All of these reasons add to the logic of a maker testing his own knife blades. The tests should be standard, an average of multiple tests, and the maker can control all of those tiny yet significant factors that contribute to the viability of the tests. Farming out knife blades for heat treating will not establish these practices, an outside heat treater does not get paid to experiment or vary process, or test along the way, or establish standards in his own testing regime. This may be well and good for the hobbyist knifemaker, but for the professional, a higher standard of measure is desired by both the maker and knife owner.

I'll go into this in greater detail in my book, but I've included it here to help the reader understand just what is required in establishing an accurate guideline and framework of testing for knife blade hardness to aid in processing the steel to its highest performance, and establishing accurate benchmarks for the client and knife owner and user.

Page Topics

Hardness testing is a critical process of heat treating knife blade steels:
Hardness testing using a Rockwell Hardness Testing apparatus for a CPM154CM knife blade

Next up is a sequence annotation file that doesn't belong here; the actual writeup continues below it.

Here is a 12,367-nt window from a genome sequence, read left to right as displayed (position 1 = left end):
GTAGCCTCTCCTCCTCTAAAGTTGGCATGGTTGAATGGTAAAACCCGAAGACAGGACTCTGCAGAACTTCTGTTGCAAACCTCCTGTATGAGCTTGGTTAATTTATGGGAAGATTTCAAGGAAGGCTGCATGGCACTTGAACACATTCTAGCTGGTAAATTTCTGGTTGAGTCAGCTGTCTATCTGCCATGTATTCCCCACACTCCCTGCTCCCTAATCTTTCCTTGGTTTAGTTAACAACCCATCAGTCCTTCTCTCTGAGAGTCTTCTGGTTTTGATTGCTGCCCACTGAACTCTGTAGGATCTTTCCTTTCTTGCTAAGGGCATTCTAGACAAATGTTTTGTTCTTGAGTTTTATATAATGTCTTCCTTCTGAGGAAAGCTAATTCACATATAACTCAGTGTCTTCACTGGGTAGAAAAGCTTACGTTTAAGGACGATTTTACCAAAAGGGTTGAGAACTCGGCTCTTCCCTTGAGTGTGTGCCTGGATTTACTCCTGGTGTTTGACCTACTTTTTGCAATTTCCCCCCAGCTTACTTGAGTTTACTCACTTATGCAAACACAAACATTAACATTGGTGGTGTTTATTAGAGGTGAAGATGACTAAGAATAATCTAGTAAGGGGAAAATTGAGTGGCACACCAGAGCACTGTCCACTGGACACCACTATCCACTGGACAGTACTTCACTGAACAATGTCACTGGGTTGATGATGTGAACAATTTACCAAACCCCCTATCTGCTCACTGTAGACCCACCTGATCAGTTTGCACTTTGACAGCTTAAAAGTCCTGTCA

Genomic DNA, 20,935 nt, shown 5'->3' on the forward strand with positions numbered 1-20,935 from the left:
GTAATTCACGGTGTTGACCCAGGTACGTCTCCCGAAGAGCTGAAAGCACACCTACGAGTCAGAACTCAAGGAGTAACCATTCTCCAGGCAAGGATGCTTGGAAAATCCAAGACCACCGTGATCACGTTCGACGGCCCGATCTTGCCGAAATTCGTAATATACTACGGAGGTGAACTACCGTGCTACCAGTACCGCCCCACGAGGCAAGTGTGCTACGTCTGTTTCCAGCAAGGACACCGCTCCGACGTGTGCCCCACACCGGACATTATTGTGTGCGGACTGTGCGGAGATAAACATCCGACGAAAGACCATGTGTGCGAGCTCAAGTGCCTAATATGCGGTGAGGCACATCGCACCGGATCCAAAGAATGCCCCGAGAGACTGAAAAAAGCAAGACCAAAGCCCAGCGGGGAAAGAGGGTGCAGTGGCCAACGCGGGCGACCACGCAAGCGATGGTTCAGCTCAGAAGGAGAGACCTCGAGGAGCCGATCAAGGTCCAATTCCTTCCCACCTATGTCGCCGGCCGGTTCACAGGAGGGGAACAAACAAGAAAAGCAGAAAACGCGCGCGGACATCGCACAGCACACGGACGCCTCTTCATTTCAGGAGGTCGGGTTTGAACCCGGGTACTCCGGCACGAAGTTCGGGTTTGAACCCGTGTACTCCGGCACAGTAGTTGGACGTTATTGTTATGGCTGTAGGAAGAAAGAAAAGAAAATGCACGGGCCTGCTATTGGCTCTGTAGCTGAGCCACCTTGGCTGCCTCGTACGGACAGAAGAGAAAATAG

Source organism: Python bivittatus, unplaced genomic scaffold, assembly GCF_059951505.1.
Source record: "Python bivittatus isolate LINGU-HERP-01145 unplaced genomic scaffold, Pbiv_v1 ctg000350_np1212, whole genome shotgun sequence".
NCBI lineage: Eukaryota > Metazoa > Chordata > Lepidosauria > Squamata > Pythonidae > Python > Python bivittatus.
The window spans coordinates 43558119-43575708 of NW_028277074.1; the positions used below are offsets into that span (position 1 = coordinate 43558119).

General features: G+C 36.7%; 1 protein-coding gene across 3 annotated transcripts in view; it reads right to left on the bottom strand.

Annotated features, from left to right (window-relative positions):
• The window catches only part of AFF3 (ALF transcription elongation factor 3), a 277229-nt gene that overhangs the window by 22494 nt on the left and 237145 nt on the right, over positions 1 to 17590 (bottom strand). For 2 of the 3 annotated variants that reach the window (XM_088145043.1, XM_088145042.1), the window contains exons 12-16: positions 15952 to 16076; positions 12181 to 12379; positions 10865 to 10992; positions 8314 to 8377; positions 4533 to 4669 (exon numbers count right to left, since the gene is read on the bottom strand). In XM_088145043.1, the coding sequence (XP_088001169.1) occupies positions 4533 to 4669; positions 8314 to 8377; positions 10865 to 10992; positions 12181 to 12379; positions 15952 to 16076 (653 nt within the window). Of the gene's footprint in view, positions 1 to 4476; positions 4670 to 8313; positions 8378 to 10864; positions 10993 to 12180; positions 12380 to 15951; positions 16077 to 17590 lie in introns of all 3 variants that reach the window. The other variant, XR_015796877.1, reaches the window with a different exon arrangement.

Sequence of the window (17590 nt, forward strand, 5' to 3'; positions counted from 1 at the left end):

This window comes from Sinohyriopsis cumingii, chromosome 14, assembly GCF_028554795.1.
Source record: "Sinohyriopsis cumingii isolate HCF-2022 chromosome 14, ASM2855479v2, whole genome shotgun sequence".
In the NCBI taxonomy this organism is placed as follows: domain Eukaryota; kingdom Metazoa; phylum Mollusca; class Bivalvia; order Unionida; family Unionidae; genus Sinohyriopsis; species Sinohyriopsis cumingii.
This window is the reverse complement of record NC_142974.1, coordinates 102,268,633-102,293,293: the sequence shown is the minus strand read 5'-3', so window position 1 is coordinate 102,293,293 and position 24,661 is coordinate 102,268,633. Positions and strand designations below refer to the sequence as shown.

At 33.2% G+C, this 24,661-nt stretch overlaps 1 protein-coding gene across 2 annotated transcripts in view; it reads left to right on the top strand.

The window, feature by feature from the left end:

Testing CPM154CM knife blade after hardening, cryogenic aging, and multiple tempering

Outside Heat Treating Contractors

For complete transparency, please note that since my first knife made in the 1970s, until the present day, I've heat treated every single one to the best of my knowledge and ability. Know, also, that I've never had one failure, not one return, not one complaint about the hardness and wear resistance of a single knife blade I've made.

Heat treating is not mystical wisdom, not a mystery of scientific knowledge, and not an unobtainable goal: it is simply a process. It's hot, it's cold, it's timing, it's workflow. It's numbers, it's temperatures, it's logical, like any process. And like any process, understanding and repeatability is key for reliable results.

In this section, I use the word outside because this refers to people who heat treat outside of the premises of the knifemaker's or knife manufacturer's own studio or shop.

There is quite a bit of money to be made by contracting heat treating, with very little relative expense. Once the equipment is paid for, it's only electricity and expendables (mainly liquid nitrogen and gases) to pay for, and the business can be quite lucrative in large batches. This is because there are many people and companies who make knives (and other cutting tools) and few who understand or who can perform the process of proper heat treating and processing. More about this in the Equipment topic below.